Informed by the ethos of “him, her, and home,” interior designer-turned-accessory designer Elisabeth Weinstock will bow her first store in West Hollywood on Monday. After years spent working on interiors projects, Weinstock, who counts Jennifer Aniston, Rihanna, Jennifer Lopez, and Naomi Campbell among her fans, branched out and crafted an exotic skin jewelry box. It was this that got her into the accessories biz and, with the help of L.A. store Maxfield, she realized there was quite a market for her high end vision of sleek, understated cases and bags. Her collection, which is produced locally, is one that addresses today’s modern needs—for instance, there are plenty of tech accessories. But there are a few kitsch and novelty items, too. “I love creating things that are off the beaten path—a tampon box, a condom box, even a dopp kit as a clutch,” the designer says.

With her interiors experience at play, Weinstock repurposed a 1930s house to achieve an 1,800 square-foot abode for her thoughtful designs. The new store is divided into three sections: The first is a “man cave,” which features Weinstock’s bestselling dopp kits (most popular in boa and watersnake) and humidors, along with a croc football and anaconda boxing gloves—ideal for the guy who really does have everything. “There’s a customer that’s hungry to find something new, something different that’s made like an everyday object,” she reasons. The more feminine “boudoir” area offers an elevated take on the cosmetics case, a crossbody bag, a wallet, and a clutch in a range of skins. Finally, there’s a home, or “living room” section, where shoppers can find custom coffee tables (one of which is shown in viper), stacking boxes, and the jewelry boxes upon which the brand was built. “Without sounding too cliché, it’s modern and edgy but still everyday,” Weinstock says of the space. Not cliché at all—in fact, it mimics the very spirit of the collection.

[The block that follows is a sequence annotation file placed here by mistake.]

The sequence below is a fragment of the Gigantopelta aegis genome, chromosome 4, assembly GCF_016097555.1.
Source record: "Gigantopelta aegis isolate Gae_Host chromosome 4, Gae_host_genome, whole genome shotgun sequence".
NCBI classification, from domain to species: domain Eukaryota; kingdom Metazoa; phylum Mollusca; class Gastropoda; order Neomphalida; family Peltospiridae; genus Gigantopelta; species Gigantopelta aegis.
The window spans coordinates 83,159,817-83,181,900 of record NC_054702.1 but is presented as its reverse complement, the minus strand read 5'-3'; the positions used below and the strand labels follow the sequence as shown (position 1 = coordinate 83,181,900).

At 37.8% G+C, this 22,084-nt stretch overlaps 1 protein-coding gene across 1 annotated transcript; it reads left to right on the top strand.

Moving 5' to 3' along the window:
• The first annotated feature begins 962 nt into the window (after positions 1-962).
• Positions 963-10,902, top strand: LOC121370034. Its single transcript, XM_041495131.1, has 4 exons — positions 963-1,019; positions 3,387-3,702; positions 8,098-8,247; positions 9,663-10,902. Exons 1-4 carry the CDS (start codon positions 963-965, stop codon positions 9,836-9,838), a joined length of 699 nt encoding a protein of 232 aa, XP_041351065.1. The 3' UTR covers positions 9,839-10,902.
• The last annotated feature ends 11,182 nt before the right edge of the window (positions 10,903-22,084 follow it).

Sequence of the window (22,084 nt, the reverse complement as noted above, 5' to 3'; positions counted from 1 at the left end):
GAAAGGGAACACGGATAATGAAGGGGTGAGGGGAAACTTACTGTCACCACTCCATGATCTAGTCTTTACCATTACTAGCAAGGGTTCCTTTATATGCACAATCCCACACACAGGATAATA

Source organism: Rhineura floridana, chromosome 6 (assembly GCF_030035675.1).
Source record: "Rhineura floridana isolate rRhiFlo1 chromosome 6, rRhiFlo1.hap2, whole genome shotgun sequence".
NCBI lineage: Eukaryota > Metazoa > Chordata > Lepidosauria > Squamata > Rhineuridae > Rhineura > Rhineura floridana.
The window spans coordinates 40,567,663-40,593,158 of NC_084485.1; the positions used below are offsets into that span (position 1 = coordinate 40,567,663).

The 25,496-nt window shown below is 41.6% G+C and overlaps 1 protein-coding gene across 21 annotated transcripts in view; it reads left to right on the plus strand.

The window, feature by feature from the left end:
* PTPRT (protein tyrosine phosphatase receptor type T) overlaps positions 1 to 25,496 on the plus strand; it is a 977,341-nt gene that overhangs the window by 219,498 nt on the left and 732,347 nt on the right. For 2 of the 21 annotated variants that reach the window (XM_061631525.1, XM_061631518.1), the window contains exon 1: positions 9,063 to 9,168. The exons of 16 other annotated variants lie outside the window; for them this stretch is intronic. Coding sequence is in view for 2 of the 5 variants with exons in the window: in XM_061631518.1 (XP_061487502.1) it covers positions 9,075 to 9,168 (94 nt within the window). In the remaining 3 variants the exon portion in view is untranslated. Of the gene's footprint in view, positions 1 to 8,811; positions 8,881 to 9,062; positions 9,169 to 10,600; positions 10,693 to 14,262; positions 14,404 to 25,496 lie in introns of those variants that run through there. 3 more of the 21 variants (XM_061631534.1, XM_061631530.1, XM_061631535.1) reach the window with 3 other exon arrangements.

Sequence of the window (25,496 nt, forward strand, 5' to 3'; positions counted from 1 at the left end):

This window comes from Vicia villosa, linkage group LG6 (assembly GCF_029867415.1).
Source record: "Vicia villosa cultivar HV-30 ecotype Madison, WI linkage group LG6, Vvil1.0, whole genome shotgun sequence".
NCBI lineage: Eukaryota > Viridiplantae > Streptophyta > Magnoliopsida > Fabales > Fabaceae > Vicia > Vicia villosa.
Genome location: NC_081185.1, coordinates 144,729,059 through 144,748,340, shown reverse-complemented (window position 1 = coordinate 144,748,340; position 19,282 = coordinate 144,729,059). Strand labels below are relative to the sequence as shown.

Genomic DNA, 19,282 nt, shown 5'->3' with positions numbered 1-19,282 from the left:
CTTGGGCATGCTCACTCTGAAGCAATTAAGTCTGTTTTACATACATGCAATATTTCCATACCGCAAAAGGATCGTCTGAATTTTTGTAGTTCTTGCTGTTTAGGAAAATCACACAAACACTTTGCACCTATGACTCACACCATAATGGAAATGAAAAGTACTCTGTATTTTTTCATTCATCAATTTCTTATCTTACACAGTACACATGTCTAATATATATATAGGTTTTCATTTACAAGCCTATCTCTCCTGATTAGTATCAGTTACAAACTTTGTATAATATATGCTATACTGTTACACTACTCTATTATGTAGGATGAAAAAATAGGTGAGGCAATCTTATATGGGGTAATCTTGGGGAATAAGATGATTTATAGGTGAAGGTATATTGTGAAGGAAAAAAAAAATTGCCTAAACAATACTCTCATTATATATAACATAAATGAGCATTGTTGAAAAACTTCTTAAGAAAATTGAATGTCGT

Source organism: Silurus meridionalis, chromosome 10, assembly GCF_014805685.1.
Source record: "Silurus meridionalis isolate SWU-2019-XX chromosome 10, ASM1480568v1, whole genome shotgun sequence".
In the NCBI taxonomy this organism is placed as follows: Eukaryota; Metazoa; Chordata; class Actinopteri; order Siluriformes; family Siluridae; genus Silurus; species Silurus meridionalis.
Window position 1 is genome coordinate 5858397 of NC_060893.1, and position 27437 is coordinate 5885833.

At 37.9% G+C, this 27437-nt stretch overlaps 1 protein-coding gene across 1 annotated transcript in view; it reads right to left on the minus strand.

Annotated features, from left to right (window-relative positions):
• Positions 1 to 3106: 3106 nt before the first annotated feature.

Elisabeth Weinstock’s new store will open on Monday at 8159 W. 3rd Street, West Hollywood, CA;

Photo: Courtesy of Elisabeth Weinstock

“Biblical, Brutalist, Bauhaus, And Bakersfield”


For the L.A. debut of his mammoth furniture designs, Rick Owens called on his longtime supporter, Maxfield’s Tommy Perse, to collaborate. “We have this strong relationship with Rick where we sell his fashion, we were the first one to sell his fashion when he started, and we were the only one to sell his fashion when he lived in L.A.,” Perse said of the artist, whose inaugural exhibition Turbo-L.A.-Monumental runs through January 7, 2012, at Maxfield’s Gallery space. “So we’ve really been together from the beginning.”

The limited-edition pieces echo 20th-century masters like Le Corbusier, who is also housed in the Maxfield Gallery archive, a space that showcases exhibitions of furniture curated by Perse. “It’s perfect because Rick’s stuff is equal to or above the level that we like to operate on to begin with,” Perse said. “When I first saw some of the furniture he was doing, it kind of slid by me. But it really turned a corner for me.”

Owens describes himself as “Biblical, Brutalist, Bauhaus, and Bakersfield.” That goes for his fashion, too, and even more for his furniture, with solid, seemingly immovable bulk (one bed he created weighs more than a ton) and otherworldly, almost Old Testament materials (carved bone, moose antler). It left Perse, for one, nearly speechless. “I am still completely taken aback,” he said.

Maxfield is located at 8825 Melrose Ave., L.A.,

Photos: Courtesy of Maxfield Gallery